Duke University researchers have created a new robotic eye scanner that can detect signs of glaucoma and diabetic retinopathy. The patient merely has to stand in front of the robot, while a robotic arm containing the scanning hardware tracks and scans the patient’s eyes.
The heart of the system is a robotic arm, which is guided by two 3D cameras that identify where the patient is located. The robotic arm then rapidly scans the patient’s eyes, taking less than a minute to scan both, but it doesn’t make any physical contact with the patient during the scan. “The robotic arm gives us the flexibility of handheld OCT scanners, but we don’t need to worry about any operator tremor,” said Mark Draelos, another researcher involved in the study. “If a person moves, the robot moves with it. As long as the scanner is aligned to within a centimeter of where it needs to be on your pupil, the scanner can get an image that is as good as a tabletop scanner.”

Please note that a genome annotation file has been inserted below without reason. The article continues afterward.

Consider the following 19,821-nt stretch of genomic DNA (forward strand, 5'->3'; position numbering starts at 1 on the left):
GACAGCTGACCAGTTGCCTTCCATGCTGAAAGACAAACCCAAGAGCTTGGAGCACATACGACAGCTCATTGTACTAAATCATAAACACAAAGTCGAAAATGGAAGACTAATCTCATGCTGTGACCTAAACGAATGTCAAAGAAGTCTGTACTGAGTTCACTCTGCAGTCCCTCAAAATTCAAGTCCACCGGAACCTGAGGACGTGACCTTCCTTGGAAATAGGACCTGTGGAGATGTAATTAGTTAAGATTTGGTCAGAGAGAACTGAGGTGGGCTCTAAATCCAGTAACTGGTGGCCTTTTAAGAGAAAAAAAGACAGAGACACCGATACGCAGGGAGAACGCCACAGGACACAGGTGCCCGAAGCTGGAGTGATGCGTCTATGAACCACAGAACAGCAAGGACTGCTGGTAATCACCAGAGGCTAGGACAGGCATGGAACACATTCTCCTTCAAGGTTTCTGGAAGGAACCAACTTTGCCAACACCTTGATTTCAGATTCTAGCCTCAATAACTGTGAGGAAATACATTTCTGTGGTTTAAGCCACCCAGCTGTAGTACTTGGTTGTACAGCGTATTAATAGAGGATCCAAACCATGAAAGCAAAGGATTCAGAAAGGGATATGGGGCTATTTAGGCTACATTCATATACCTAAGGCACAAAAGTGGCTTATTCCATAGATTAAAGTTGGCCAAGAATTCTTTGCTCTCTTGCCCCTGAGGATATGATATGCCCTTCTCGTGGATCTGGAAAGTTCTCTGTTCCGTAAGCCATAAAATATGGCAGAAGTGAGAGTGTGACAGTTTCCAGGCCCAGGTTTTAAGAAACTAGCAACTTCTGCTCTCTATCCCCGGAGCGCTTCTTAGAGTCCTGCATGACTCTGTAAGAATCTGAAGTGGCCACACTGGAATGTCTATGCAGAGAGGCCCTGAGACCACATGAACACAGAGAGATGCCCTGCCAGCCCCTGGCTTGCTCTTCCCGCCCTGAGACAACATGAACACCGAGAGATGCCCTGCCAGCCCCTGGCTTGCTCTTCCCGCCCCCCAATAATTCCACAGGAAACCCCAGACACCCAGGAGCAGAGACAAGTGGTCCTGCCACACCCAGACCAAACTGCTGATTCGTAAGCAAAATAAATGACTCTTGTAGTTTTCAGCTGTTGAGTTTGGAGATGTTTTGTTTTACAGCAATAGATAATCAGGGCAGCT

"I'm not a peace officer," Rick said. "I'm a bounty hunter." From his opened briefcase he fished out the Voight-Kampff apparatus, seated himself at a nearby rosewood coffee table, and began to assemble the rather simple polygraphic instruments...
"This" - he held up the flat adhesive disk with its trailing wires - "measures capillary dilation in the facial area. We know this to be a primary autonomic response... This records fluctuations of tension within the eye muscles.
(Read more about Dick's Voight-Kampff empathy test)
Here is the apparatus as shown in Ridley Scott's 1982 movie Blade Runner. As you can see, Rachel does not need to rest her chin and keep her eyes steady: